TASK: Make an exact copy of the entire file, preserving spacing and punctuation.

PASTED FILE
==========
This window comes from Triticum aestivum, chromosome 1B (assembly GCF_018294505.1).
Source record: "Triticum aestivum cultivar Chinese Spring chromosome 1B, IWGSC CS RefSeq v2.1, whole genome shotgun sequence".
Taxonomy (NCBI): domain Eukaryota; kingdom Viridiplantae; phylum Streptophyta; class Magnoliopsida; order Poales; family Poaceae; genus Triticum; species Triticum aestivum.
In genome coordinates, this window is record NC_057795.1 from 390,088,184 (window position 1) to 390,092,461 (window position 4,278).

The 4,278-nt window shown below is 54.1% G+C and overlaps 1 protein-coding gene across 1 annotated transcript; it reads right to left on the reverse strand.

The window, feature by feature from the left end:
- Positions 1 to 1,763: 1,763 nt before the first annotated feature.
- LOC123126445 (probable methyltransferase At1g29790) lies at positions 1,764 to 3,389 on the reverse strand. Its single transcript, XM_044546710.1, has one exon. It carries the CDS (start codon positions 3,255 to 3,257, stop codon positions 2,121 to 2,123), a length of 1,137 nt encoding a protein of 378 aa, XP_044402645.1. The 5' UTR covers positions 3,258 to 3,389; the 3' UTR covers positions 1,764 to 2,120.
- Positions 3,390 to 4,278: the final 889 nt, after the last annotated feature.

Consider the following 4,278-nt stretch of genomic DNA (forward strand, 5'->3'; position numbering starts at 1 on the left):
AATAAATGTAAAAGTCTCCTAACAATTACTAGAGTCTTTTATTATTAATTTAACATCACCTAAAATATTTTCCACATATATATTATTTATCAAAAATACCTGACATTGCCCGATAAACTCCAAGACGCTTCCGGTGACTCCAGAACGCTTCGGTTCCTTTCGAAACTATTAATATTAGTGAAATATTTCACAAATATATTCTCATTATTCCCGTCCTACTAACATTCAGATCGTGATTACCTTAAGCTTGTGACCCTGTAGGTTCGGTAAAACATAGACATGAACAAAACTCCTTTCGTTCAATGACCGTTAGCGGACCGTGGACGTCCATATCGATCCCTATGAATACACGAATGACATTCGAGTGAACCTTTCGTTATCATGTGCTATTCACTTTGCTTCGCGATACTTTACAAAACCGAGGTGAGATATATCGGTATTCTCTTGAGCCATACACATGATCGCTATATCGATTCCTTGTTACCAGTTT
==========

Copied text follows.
This window comes from Triticum aestivum, chromosome 1B (assembly GCF_018294505.1).
Source record: "Triticum aestivum cultivar Chinese Spring chromosome 1B, IWGSC CS RefSeq v2.1, whole genome shotgun sequence".
Taxonomy (NCBI): domain Eukaryota; kingdom Viridiplantae; phylum Streptophyta; class Magnoliopsida; order Poales; family Poaceae; genus Triticum; species Triticum aestivum.
In genome coordinates, this window is record NC_057795.1 from 390,088,184 (window position 1) to 390,092,461 (window position 4,278).

The 4,278-nt window shown below is 54.1% G+C and overlaps 1 protein-coding gene across 1 annotated transcript; it reads right to left on the reverse strand.

The window, feature by feature from the left end:
- Positions 1 to 1,763: 1,763 nt before the first annotated feature.
- LOC123126445 (probable methyltransferase At1g29790) lies at positions 1,764 to 3,389 on the reverse strand. Its single transcript, XM_044546710.1, has one exon. It carries the CDS (start codon positions 3,255 to 3,257, stop codon positions 2,121 to 2,123), a length of 1,137 nt encoding a protein of 378 aa, XP_044402645.1. The 5' UTR covers positions 3,258 to 3,389; the 3' UTR covers positions 1,764 to 2,120.
- Positions 3,390 to 4,278: the final 889 nt, after the last annotated feature.

Consider the following 4,278-nt stretch of genomic DNA (forward strand, 5'->3'; position numbering starts at 1 on the left):
AATAAATGTAAAAGTCTCCTAACAATTACTAGAGTCTTTTATTATTAATTTAACATCACCTAAAATATTTTCCACATATATATTATTTATCAAAAATACCTGACATTGCCCGATAAACTCCAAGACGCTTCCGGTGACTCCAGAACGCTTCGGTTCCTTTCGAAACTATTAATATTAGTGAAATATTTCACAAATATATTCTCATTATTCCCGTCCTACTAACATTCAGATCGTGATTACCTTAAGCTTGTGACCCTGTAGGTTCGGTAAAACATAGACATGAACAAAACTCCTTTCGTTCAATGACCGTTAGCGGACCGTGGACGTCCATATCGATCCCTATGAATACACGAATGACATTCGAGTGAACCTTTCGTTATCATGTGCTATTCACTTTGCTTCGCGATACTTTACAAAACCGAGGTGAGATATATCGGTATTCTCTTGAGCCATACACATGATCGCTATATCGATTCCTTGTTACCAGTTT